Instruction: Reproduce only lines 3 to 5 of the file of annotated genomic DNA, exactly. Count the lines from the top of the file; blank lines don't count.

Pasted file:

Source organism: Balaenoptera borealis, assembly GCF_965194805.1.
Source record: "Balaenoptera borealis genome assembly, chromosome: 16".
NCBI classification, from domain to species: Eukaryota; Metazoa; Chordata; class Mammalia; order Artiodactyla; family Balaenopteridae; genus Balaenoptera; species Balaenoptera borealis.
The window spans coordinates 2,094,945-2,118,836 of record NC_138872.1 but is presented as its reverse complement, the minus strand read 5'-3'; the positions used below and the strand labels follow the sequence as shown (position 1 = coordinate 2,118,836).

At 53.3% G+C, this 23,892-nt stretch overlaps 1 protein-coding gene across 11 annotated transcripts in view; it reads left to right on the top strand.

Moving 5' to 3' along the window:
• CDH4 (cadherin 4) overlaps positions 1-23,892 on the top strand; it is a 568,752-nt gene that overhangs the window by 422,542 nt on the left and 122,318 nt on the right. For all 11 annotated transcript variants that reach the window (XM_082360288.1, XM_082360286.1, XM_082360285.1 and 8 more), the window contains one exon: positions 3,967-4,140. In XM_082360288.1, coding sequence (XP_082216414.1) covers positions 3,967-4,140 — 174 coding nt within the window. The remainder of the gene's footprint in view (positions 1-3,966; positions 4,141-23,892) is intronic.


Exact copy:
NCBI classification, from domain to species: Eukaryota; Metazoa; Chordata; class Mammalia; order Artiodactyla; family Balaenopteridae; genus Balaenoptera; species Balaenoptera borealis.
The window spans coordinates 2,094,945-2,118,836 of record NC_138872.1 but is presented as its reverse complement, the minus strand read 5'-3'; the positions used below and the strand labels follow the sequence as shown (position 1 = coordinate 2,118,836).

At 53.3% G+C, this 23,892-nt stretch overlaps 1 protein-coding gene across 11 annotated transcripts in view; it reads left to right on the top strand.